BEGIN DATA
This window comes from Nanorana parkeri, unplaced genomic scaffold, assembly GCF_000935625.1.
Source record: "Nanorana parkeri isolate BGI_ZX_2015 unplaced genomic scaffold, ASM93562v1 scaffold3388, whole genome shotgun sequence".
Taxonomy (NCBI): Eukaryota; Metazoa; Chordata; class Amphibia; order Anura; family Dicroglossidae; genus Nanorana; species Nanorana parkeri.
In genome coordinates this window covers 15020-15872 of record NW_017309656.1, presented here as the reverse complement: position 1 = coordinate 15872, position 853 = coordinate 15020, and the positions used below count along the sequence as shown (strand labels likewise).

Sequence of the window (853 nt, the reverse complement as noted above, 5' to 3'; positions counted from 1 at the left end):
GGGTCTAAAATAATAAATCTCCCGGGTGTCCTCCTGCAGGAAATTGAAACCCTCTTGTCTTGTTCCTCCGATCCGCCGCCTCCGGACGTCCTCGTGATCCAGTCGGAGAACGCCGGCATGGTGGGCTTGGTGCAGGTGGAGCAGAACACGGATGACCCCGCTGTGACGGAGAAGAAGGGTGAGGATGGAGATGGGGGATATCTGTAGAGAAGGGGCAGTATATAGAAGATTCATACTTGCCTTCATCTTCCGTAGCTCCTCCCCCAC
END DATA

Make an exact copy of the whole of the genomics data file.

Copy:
This window comes from Nanorana parkeri, unplaced genomic scaffold, assembly GCF_000935625.1.
Source record: "Nanorana parkeri isolate BGI_ZX_2015 unplaced genomic scaffold, ASM93562v1 scaffold3388, whole genome shotgun sequence".
Taxonomy (NCBI): Eukaryota; Metazoa; Chordata; class Amphibia; order Anura; family Dicroglossidae; genus Nanorana; species Nanorana parkeri.
In genome coordinates this window covers 15020-15872 of record NW_017309656.1, presented here as the reverse complement: position 1 = coordinate 15872, position 853 = coordinate 15020, and the positions used below count along the sequence as shown (strand labels likewise).

Sequence of the window (853 nt, the reverse complement as noted above, 5' to 3'; positions counted from 1 at the left end):
GGGTCTAAAATAATAAATCTCCCGGGTGTCCTCCTGCAGGAAATTGAAACCCTCTTGTCTTGTTCCTCCGATCCGCCGCCTCCGGACGTCCTCGTGATCCAGTCGGAGAACGCCGGCATGGTGGGCTTGGTGCAGGTGGAGCAGAACACGGATGACCCCGCTGTGACGGAGAAGAAGGGTGAGGATGGAGATGGGGGATATCTGTAGAGAAGGGGCAGTATATAGAAGATTCATACTTGCCTTCATCTTCCGTAGCTCCTCCCCCAC